Tuesday, October 28, 2008

Abortion, No Small Murders

This is the central issue in the social teaching of the Church; the one that has forever been considered the gravest of sins, and though there is a continual urge by many Catholics, either from a lack of knowledge or design, to reduce it in importance or conflate it with other social teaching issues, it remains alone in its paramount importance.

Cardinal Ratzinger, before becoming Pope Benedict XVI wrote about this.

Here is an excerpt.

“One widespread section of public position in the educated bourgeoisie may find it exaggerated and inopportune--indeed, downright distasteful--that we continue to remind them that the problem of respect for a life that has been conceived and is not yet born is a decisive question.

“In the last fifteen years, almost all Western countries have legalized abortion, to the accompaniment of lacerating debates; ought we not today to consider the problem settled and avoid brushing the dust off antagonistic ideological positions that have been made obsolete by the course of events?

“Why not accept that we have lost the battle and choose instead to dedicate our energies to initiatives that can hope to find support in a broader social consensus?

“Indeed, if we remain on the superficial level, we could be convinced that the legal approval of abortion has not really changed much in our private lives and in the life of our societies; basically, everything seems to be going on as before.

“Everyone can act in accordance with his conscience: a woman who does not want to have an abortion is not compelled to do so, and a woman who does have an abortion with the approval of a law would perhaps have done so in any case (or so we are told).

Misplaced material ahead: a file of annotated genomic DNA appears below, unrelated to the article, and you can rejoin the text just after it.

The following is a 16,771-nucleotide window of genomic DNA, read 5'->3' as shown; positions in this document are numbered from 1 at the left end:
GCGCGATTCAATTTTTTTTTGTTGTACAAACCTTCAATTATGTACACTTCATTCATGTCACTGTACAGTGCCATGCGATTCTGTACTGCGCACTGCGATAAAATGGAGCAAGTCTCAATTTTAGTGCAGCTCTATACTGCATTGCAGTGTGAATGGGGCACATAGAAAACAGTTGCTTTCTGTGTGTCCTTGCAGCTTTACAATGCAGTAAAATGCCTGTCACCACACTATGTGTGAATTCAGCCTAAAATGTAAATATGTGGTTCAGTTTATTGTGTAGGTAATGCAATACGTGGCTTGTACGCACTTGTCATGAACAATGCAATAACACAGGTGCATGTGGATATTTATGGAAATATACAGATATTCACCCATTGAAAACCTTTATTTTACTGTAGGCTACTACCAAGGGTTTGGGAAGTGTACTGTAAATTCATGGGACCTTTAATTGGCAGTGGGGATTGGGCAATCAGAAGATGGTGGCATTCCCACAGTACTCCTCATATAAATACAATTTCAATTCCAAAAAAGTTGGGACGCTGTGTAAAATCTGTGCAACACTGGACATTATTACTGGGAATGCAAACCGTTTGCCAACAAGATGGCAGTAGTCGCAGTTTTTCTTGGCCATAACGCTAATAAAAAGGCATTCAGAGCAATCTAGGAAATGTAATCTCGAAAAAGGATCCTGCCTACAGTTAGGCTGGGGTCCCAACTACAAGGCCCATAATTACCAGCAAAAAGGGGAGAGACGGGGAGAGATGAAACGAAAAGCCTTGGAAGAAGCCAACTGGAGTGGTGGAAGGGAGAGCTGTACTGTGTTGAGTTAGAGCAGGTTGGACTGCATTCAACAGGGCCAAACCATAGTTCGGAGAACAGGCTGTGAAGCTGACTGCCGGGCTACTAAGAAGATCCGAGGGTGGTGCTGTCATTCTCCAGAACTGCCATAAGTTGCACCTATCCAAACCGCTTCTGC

“It all takes place in the silence of an operating room, which at least guarantees that the "medical intervention" will take place with a certain degree of safety: and it is as if the fetus that will never se the light of day in fact never existed.

“Who notices what's going on? Why should we continue to speak publicly of this drama? Is it not perhaps better to leave it buried in the silence of the consciences of the individuals involved?

“The Book of Genesis contains a passage that addresses our problem with impressive eloquence: the blessing the Lord God pronounces on Noah and his sons after the flood. After the event of sin, God reestablishes here, once and for all, the only laws that can guarantee the continuation of life for the human race…

“The text from Genesis guides our reflections in a double, which corresponds well to the double dimension of the questions we asked at the beginning of this essay:

“First, there are no "small murders". The respect of every human life is an essential condition if a societal worthy of the name is to be possible.

“Secondly, when man's conscience loses respect for life as something sacred, he inevitably ends by losing his own identity.”